What is a Customs Audit?
A Customs audit is an evaluation of company practices and records. The audit assists in judging the integrity of information supplied under self-assessment and the level of compliance with legislative requirements.
As an importer or exporter, you are legally responsible for the accuracy of information supplied to Customs, even though you must use a Customs Broker to prepare and lodge your declarations. For your own benefit, ensure you examine and retain all documents supplied to Customs, check them for accuracy, and advise your broker of any errors.
The legal framework for PCA operations are covered within the Customs Act No. 7 of 2013. Specific articles relating to the authority of PCA in carrying out audits are covered under the following articles:
Article 143 – Power for Auditors to carry out duties, to enter premises and places where records are kept, have access to information in records both manual and digital
Article 144, 145, 131– Power to obtain information and/or records when requested to importers, customs agents, shipping companies & agents, financial institutions
Article 146 – Offences in relation to failure to provide records when requested
Article 124 &126 – Powers to question persons working for or owners of importers, customs agents, shipping companies and agents
Article 80, 81, 82 – Keeping of records & access for customs to access records
Article 88, 89 & 90 –Recovery of duty and refunds
Article 28 – Requirement to answer questions
Article 169, 170, 171, 172, 173 & 174 – Offences in relations to documents, statements and declarations
Article 166 – Offences in relation to a person failing to answer questions by a customs officer/auditor.
Do note that all offences listed above mean that a person or entity can be prosecuted if committing an offences in the above Act.
How we work?
To help business move goods quickly, Customs cannot scrutinize every transaction. Instead audits are used to confirm the integrity of information supplied to us. Customs principal objective is to maximize voluntary compliance and eliminate future errors.
We want to help you achieve and sustain compliance over time – not just improve compliance on “hit-and-miss” basis. This means you need to look carefully at all your customs-related business systems, processes, and procedures.
A likely audit follows these steps:
- Customs will arrange an entrance interview to discuss the proposed audit, including which transactions are to be examined and what documentation is required to be produced to the audit team.
- You are encouraged to examine their transactions prior to audit, as errors reported to Customs voluntarily will be viewed favorably.
- Customs will conduct an exit interview with you to discuss the assessment made about the client’s level of compliance, and what if any further action is required by you.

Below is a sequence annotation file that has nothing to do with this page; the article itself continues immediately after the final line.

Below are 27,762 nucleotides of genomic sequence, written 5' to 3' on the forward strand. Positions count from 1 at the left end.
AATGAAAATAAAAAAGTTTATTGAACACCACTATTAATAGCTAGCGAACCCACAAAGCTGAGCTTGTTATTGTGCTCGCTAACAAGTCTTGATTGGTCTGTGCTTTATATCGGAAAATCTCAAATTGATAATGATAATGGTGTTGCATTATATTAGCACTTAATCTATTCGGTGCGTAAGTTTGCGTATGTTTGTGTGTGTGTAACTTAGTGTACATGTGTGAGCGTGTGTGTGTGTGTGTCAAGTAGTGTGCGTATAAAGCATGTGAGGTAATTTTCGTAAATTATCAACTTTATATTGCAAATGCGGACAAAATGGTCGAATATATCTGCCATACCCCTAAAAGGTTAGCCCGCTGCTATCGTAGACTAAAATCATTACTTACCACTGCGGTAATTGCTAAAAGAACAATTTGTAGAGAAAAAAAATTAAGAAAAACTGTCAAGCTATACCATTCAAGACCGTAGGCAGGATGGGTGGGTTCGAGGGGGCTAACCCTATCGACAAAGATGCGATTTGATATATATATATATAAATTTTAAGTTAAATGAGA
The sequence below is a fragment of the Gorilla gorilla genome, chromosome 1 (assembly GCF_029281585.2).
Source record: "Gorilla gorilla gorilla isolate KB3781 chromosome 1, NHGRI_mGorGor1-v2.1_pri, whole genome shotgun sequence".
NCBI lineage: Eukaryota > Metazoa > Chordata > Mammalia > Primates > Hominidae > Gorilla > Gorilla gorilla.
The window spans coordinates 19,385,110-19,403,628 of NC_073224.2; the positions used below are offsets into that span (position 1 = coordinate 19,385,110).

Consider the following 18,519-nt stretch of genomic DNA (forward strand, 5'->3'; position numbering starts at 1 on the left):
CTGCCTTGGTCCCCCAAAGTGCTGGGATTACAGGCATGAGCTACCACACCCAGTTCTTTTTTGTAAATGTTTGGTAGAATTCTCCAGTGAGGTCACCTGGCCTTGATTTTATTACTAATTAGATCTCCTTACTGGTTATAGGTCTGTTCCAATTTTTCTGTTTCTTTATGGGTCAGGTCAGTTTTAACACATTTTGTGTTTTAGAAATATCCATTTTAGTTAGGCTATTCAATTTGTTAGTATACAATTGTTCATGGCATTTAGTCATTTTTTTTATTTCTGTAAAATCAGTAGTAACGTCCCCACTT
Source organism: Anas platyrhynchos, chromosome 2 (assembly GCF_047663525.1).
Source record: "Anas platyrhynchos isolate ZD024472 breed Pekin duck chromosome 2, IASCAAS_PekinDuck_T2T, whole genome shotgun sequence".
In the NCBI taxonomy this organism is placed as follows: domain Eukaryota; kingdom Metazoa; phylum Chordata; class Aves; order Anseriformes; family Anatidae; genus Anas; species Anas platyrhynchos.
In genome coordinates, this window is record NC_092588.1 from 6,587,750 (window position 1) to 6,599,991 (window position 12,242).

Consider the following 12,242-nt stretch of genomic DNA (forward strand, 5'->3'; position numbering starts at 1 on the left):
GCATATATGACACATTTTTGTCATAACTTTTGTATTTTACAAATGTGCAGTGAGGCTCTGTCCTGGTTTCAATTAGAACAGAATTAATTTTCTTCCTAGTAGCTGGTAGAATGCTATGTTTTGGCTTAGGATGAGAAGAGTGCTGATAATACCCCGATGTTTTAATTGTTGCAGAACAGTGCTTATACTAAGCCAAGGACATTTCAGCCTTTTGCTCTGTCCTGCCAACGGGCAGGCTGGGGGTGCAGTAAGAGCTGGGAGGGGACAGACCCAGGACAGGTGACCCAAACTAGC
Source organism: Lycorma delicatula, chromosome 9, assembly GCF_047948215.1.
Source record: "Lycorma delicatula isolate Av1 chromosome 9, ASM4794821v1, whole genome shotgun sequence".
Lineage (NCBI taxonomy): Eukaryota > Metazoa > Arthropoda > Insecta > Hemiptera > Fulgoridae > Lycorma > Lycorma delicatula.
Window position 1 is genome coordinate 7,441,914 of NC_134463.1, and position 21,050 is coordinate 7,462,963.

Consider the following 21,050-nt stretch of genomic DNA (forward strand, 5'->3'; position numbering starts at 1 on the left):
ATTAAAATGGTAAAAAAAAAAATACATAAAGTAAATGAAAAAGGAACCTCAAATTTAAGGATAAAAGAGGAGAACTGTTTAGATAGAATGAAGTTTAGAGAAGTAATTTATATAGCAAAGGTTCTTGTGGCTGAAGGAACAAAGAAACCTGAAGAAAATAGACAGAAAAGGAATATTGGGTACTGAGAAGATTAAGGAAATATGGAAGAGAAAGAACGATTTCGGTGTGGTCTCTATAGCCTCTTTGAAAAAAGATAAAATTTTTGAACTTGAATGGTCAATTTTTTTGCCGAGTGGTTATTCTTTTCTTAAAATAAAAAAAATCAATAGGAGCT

Customs has identified some of the more common reasons for reduced compliance.
Failure to retain adequate records
All relevant commercial documents must be retained for five years from the date of the transaction with Customs.
Imports incorrectly entered
- All imported goods must be declared to Customs in accordance with the approved form, be accurately described and correctly classified using the Harmonized Tariff, and any surplus goods reported. Items not ordered, samples and promotional merchandise must also be entered.
- If merchandise is received but not included in the Customs entry, an application to lodge an amending entry should be made immediately. Voluntary payments of additional duty will not be penalized. In a self-assessment environment, importers could be subject to penalties if errors are detected during an audit.
- If duty has been paid on merchandise that is not received, you may be eligible to apply for a refund of duty.
Customs value does not include all associated costs
- All costs associated with the goods are legally required to be considered when determining the Customs value. These may include costs relating to advertising, assists, commissions, credits, escalation charges, indirect payments, rebates, research and development or royalties.
Origin incorrectly identified
Confirmation of country of origin is required in order to claim preferential rates of duty.i.e MSG Free Trade Agreement.
Failure to disclose related transactions
The value of goods can be influenced by related party transactions. An adjustment for the value may be needed.
Incomplete information passed to Customs Agent
Errors may occur if all relevant information is not passed on to the person selected to assist in clearing your goods.
Misuse of Importers Code
The importer’s Code number must be used on all import entries for that entity.
Remember, every person dealing with Customs has a chance of being audited. If you make false or misleading statements to Customs you will face the prospect of the imposition of sanctions, up to and including prosecution in a Court of law.